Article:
Peterlee school enjoys a baby boom

Dene Community School headteacher Kelvin Simpson and staff member Sue James with some of the model babies and pupils who took part in the project

Dene Community School headteacher Kelvin Simpson and staff member Sue James with some of the model babies and pupils who took part in the project

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DOZENS of pupils got to learn firsthand what it is like to care for a baby for a weekend during a school project.

Thirty teenagers from Dene Community School in Peterlee took home the life-like dolls that had been programmed to recreate the needs of a baby at various ages.

The pupils, who are all studying health and social care at the school, in the town’s Manor Way, had to care for the babies that have microchips programmed for it to act as if it needs the likes of food or a nappy change.

The programme was created to help the pupils decide which area of care they would like to move into after school, rather than act as a means of pregnancy prevention.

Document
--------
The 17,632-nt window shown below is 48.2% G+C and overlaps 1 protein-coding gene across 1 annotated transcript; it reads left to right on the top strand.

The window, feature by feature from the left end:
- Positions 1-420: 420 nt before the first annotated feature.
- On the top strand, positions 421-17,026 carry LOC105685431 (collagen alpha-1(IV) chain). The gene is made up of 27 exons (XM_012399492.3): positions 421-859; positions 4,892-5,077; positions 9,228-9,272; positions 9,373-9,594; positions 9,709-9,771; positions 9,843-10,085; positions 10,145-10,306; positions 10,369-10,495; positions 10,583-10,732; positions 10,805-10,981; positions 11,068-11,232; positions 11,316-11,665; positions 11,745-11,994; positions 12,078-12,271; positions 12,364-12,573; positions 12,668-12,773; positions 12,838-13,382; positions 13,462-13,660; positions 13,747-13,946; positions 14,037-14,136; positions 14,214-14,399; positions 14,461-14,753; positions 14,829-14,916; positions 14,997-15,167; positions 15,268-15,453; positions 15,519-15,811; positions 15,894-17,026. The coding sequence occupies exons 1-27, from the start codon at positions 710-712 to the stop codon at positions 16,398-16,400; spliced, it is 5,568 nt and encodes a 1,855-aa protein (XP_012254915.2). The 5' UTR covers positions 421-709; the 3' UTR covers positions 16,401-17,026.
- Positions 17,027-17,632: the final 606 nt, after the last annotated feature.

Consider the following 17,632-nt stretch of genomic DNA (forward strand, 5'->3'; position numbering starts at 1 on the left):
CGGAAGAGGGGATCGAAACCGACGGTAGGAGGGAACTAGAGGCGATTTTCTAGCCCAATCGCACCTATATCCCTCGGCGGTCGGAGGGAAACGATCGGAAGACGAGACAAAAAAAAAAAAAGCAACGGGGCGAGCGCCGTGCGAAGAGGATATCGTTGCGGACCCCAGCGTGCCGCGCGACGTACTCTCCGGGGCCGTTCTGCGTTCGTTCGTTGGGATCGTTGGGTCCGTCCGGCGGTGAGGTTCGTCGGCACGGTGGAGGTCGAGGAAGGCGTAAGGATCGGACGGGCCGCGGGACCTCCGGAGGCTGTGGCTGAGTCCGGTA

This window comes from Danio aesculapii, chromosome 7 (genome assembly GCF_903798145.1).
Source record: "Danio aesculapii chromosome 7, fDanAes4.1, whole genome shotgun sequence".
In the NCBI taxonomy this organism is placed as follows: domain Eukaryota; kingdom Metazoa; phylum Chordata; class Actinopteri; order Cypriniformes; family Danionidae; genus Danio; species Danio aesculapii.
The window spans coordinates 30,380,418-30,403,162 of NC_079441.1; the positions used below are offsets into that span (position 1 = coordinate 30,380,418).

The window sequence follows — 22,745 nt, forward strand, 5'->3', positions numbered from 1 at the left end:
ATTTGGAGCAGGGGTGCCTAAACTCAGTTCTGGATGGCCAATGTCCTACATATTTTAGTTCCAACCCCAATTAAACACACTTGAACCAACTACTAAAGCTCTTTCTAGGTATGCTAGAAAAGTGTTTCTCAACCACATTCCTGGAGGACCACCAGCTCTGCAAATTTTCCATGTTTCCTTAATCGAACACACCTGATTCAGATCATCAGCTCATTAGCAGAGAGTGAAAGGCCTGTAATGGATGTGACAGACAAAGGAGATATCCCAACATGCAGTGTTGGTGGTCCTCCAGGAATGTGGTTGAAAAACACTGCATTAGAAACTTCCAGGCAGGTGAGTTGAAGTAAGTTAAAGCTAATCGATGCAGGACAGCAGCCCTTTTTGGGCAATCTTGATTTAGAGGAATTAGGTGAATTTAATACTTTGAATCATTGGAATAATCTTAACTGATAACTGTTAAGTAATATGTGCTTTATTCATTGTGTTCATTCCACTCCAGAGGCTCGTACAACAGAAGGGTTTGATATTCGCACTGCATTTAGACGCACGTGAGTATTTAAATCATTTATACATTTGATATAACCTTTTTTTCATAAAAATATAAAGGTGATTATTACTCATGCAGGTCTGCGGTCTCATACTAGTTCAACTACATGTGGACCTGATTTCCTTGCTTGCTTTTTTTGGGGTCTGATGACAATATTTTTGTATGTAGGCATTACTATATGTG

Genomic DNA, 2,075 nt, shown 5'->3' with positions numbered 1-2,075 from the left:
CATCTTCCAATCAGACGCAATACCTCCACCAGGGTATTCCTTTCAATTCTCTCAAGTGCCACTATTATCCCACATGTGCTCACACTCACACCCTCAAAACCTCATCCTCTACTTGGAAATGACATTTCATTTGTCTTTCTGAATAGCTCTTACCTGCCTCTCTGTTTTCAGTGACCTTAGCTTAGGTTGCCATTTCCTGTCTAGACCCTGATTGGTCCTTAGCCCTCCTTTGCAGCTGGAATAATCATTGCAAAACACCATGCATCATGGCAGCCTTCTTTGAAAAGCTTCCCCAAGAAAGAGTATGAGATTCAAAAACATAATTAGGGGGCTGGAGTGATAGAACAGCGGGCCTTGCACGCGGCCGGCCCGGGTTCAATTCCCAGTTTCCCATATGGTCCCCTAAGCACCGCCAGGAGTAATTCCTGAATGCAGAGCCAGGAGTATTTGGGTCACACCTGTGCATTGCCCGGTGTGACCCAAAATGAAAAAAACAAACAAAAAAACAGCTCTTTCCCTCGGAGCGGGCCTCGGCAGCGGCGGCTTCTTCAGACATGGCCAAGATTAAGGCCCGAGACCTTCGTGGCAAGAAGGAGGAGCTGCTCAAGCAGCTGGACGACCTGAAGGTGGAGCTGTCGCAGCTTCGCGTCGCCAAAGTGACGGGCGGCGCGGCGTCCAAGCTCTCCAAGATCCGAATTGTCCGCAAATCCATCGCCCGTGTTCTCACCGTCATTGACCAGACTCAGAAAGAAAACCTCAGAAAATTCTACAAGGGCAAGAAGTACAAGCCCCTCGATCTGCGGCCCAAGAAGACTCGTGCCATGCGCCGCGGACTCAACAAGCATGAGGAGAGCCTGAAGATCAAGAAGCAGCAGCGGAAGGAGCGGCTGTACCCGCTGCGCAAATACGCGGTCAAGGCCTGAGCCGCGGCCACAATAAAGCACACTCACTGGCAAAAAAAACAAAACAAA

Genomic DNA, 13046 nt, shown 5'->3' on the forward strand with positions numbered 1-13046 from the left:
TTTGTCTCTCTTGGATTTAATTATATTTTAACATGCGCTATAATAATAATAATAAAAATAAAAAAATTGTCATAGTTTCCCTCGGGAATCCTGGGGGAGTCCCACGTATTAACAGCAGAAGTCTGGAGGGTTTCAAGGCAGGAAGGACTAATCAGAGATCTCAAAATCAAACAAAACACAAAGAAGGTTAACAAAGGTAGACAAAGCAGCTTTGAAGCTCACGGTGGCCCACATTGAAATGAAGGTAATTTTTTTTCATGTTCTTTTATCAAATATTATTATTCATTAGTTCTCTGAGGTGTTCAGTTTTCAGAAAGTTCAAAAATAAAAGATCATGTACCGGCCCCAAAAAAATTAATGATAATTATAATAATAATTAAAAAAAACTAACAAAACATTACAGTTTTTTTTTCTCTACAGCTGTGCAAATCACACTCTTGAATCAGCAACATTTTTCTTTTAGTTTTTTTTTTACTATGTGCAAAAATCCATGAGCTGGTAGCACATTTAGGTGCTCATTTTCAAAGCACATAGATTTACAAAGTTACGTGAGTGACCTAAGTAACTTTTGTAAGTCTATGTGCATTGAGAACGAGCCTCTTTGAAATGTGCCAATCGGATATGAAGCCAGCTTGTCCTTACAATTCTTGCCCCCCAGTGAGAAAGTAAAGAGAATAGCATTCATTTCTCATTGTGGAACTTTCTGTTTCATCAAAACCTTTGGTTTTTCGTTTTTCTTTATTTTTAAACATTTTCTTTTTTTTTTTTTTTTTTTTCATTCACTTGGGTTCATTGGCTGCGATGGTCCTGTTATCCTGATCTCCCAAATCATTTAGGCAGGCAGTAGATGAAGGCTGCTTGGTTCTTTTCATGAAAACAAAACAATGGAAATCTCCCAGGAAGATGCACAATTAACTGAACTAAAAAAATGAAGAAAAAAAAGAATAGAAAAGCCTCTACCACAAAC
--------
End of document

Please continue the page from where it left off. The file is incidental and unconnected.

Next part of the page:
Suzanne James, head of health and social care at the school, said: “It is part of the health and social care qualification and it is also part of personal development to get what it’s like to be responsible for a baby over the weekend.

“The babies are microchipped and they are marked on how they deal with the baby’s needs.”

The teenagers, who make up three classes at the school, are now working to create a powerpoint presentation to tell other pupils what they have learned during sa school assembly.

This is the second time the school has run the programme.

They will be marked with either a pass, merit or distinction on how they have cared for the baby.

Mrs James added that the programme is an excellent way of teaching pupils how difficult it is to care for a young baby.

She told the Mail: “These Life Choice babies are by far the best way to get young people to recognise how difficult parenting can be, while giving hands on experience of the realities of administering care and allowing students to make informed choices about their lives.

“It is invaluable experience and it helps them make decisions about college.

“It might be that they take part and then decide that early-years childcare is not for them.

“Afterwards they were absolutely over the moon and they loved it.

“They are health and social care students because they want to work in this environment.

“It’s been really good so they are looking at the courses that they can go into next.”

The youngsters are set to go into Sure Start nurseries across the area to get vital experience of caring for real babies as part of their coursework.